My name is Kenton Thatcher and I was born in London, England. Since the tender age of 14 I became immersed in the world of photography thanks to my father’s obsession for cameras and darkrooms. I started documenting my own school life through my camera and at 17, started travelling the world to assist some of the worlds most talented and celebrated photographers.
Although still travelling, I live in Lisbon where I’ve been based for the past 25 years and have built a reputation as one of the main advertising, portrait and lifestyle photographers in the country. I am blessed to have my own studio which has become one of the most creative and innovative hubs in Portugal, hosting workspaces for designers and artists.
You were one of the first professional photographer to test the Alpha 7R V. What were your first impressions and stand out features for you?
I was super excited to be one the very first to get my hands on and test drive the new Alpha 7R V, and in summary it really is a significant jump from its predecessor.
Firstly, I just love the experience shooting with it – the grip and balance of the new camera is really comfortable with a lot of depth for my hands. The camera really feels part of me now.
The new 4-axis multi-angle LCD monitor is another major step upwards and great for those low angle shots, without having to personally lie on the floor each time I shoot from ground level. Of course, the new AI powered autofocus is surely a game changer in photography – the previous Eye autofocus was great for my kind of shooting, but now with this latest technology, you just don’t miss a shot. It instantly recognises the position of the eyes by human pose estimation even if the face and eyes are hidden.
And another great improvement which is critical for my kind of work, is that the camera can now focus on the eye’s surface.
How will those features impact/help the type of photography/content creation you and others in the same field do?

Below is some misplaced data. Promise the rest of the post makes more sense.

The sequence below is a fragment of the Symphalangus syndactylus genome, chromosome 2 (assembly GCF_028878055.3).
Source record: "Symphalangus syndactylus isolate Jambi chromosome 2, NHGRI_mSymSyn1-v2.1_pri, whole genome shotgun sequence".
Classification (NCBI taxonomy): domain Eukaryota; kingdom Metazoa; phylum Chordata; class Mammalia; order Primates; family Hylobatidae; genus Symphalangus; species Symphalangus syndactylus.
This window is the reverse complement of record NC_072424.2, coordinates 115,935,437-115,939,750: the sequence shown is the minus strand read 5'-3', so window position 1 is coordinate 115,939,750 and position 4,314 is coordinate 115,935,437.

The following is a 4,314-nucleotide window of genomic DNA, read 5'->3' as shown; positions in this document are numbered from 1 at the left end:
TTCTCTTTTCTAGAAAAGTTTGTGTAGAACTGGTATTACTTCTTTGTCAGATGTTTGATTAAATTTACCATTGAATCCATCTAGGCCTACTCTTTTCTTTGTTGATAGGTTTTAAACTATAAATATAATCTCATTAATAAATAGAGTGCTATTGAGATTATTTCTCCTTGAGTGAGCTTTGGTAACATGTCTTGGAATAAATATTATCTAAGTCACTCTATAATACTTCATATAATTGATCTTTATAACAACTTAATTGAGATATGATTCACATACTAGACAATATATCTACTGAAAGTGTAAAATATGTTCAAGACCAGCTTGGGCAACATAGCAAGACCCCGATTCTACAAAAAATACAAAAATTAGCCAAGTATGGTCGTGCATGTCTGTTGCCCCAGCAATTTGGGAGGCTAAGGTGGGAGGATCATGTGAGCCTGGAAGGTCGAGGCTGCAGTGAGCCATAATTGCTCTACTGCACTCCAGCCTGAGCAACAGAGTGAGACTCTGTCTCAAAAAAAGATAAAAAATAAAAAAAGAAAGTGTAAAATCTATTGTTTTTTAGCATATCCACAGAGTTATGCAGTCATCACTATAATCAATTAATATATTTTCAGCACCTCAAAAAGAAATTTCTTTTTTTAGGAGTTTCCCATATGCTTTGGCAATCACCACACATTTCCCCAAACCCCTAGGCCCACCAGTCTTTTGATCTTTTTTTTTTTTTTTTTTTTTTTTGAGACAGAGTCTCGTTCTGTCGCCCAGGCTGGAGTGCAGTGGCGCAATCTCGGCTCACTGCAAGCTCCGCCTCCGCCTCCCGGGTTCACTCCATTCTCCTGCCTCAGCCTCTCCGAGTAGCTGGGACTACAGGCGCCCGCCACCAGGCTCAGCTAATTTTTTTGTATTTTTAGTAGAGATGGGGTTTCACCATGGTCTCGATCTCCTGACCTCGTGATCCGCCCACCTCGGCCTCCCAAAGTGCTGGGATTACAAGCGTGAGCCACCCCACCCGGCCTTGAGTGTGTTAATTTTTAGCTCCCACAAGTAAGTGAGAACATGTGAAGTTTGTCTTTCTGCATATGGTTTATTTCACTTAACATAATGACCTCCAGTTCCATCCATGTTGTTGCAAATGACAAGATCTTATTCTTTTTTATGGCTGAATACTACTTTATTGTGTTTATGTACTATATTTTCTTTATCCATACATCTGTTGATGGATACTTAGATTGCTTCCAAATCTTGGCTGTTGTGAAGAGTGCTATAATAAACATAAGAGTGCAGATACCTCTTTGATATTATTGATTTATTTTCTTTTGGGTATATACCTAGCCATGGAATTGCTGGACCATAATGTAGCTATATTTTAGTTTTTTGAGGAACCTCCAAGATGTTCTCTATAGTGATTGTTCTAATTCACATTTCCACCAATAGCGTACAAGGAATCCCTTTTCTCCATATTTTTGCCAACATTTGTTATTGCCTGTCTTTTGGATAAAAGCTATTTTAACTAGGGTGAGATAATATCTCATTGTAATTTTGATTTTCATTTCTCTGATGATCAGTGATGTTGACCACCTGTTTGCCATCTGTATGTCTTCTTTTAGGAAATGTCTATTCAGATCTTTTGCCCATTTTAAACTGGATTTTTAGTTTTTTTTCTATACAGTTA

The Alpha 7R V fits so well in the hand, is so comfortable, it will be a huge benefit to photographers specialising in lifestyle, wedding, sports and nature photography. It simply feels a part of you. The new AI autofocus technology is like nothing I’ve ever experienced before. You can run with your subject and capture sharp images every time – even shooting at the widest apertures. I particularly liked the improvement on the eye autofocus, where it will pick up the eyeball itself, rather than the eyelash. When shooting with ultra-fast aperture lenses, this can make a huge difference.
The Alpha 7R V strives to provide professionals the image quality, operability and autofocus performances they need to carry out their projects no matter how demanding they are. Do you think it achieves this goal?
When it comes to the consistency of the autofocus, I believe there is nothing to equal the Alpha 7R V. In demanding situations or poses, my Alpha 7R IV would occasionally miss focus if the subject suddenly turned away or the face became obscured. When testing the Alpha 7R V, there was not one image that was soft, despite the models striking different poses and moving during the session. In my opinion, this new AI powered autofocus offers a level of reassurance that sets it apart from other professional cameras.
Lenses and accessories are another core component of creating images. Which Sony lenses and accessories did you use for your initial test and why?
For this shoot, I decided to use three completely different kinds of lenses: the FE 70-200mm f/2.8 GM OSS II, the 24-70mm f/2.8 GM II and the 50mm f/1.2 GM. I’ve always been impressed with the G Master lenses and they all coped beautifully with the autofocus speed and the 61 megapixel sensor.
When the sun was at its strongest, I switched between the two zooms and found the focus to be faultless, especially with the 70-200 which locked on to the eye every single time. As the light faded, I switched to the 50mm, which again performed flawlessly.
What advice would you give professionals who look up to you and your work?
Photography has changed a lot over the years, and I think it’s important to realise we all have good days and bad days as photographers. It can take much longer to achieve what we want, and it can be very soul destroying seeing so many amazing images being flashed between our eyes on a daily basis thanks to social media. If you really have that love and passion for photography, you must persevere and things will progress naturally.
Looking back over the years, I have reinvented myself many times, I’ve had several moments when I thought my time was up, however I’m currently working more now than that I have for the past 10 years. What is important is to take enjoyment in photography and share the craft.
"Photography is my tool of communication. I have learnt so much from life having a camera in my hands and listening to my subject’s stories, than in any book I’ve read - but then again I’m dyslexic"